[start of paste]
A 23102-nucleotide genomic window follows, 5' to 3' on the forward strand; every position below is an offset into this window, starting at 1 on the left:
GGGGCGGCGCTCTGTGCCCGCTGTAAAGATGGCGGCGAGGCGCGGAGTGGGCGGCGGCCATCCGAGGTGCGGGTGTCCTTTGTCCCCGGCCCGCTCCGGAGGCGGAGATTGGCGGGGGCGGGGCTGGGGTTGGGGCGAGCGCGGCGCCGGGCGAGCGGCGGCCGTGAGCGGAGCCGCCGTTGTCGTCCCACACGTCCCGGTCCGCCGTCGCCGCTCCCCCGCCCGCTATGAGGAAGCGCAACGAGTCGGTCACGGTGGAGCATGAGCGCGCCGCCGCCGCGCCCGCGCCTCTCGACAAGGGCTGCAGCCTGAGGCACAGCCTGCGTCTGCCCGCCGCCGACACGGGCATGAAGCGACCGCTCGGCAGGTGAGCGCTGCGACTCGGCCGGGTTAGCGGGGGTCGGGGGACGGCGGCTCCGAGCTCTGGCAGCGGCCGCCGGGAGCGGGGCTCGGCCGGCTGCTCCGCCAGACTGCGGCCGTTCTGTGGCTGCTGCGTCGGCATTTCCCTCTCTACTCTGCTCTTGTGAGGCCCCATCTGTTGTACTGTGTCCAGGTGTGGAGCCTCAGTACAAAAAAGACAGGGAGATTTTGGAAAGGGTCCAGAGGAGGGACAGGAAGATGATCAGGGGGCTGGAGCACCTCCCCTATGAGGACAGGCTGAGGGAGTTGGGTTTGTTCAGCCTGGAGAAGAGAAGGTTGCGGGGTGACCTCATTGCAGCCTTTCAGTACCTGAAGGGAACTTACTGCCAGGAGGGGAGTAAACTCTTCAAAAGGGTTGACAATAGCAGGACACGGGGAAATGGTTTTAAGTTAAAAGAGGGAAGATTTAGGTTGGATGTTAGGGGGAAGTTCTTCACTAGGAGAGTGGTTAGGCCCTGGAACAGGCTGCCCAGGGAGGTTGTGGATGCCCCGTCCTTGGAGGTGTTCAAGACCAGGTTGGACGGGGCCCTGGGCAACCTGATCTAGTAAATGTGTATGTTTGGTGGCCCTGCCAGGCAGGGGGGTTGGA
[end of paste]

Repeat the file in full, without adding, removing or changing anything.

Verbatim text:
A 23102-nucleotide genomic window follows, 5' to 3' on the forward strand; every position below is an offset into this window, starting at 1 on the left:
GGGGCGGCGCTCTGTGCCCGCTGTAAAGATGGCGGCGAGGCGCGGAGTGGGCGGCGGCCATCCGAGGTGCGGGTGTCCTTTGTCCCCGGCCCGCTCCGGAGGCGGAGATTGGCGGGGGCGGGGCTGGGGTTGGGGCGAGCGCGGCGCCGGGCGAGCGGCGGCCGTGAGCGGAGCCGCCGTTGTCGTCCCACACGTCCCGGTCCGCCGTCGCCGCTCCCCCGCCCGCTATGAGGAAGCGCAACGAGTCGGTCACGGTGGAGCATGAGCGCGCCGCCGCCGCGCCCGCGCCTCTCGACAAGGGCTGCAGCCTGAGGCACAGCCTGCGTCTGCCCGCCGCCGACACGGGCATGAAGCGACCGCTCGGCAGGTGAGCGCTGCGACTCGGCCGGGTTAGCGGGGGTCGGGGGACGGCGGCTCCGAGCTCTGGCAGCGGCCGCCGGGAGCGGGGCTCGGCCGGCTGCTCCGCCAGACTGCGGCCGTTCTGTGGCTGCTGCGTCGGCATTTCCCTCTCTACTCTGCTCTTGTGAGGCCCCATCTGTTGTACTGTGTCCAGGTGTGGAGCCTCAGTACAAAAAAGACAGGGAGATTTTGGAAAGGGTCCAGAGGAGGGACAGGAAGATGATCAGGGGGCTGGAGCACCTCCCCTATGAGGACAGGCTGAGGGAGTTGGGTTTGTTCAGCCTGGAGAAGAGAAGGTTGCGGGGTGACCTCATTGCAGCCTTTCAGTACCTGAAGGGAACTTACTGCCAGGAGGGGAGTAAACTCTTCAAAAGGGTTGACAATAGCAGGACACGGGGAAATGGTTTTAAGTTAAAAGAGGGAAGATTTAGGTTGGATGTTAGGGGGAAGTTCTTCACTAGGAGAGTGGTTAGGCCCTGGAACAGGCTGCCCAGGGAGGTTGTGGATGCCCCGTCCTTGGAGGTGTTCAAGACCAGGTTGGACGGGGCCCTGGGCAACCTGATCTAGTAAATGTGTATGTTTGGTGGCCCTGCCAGGCAGGGGGGTTGGA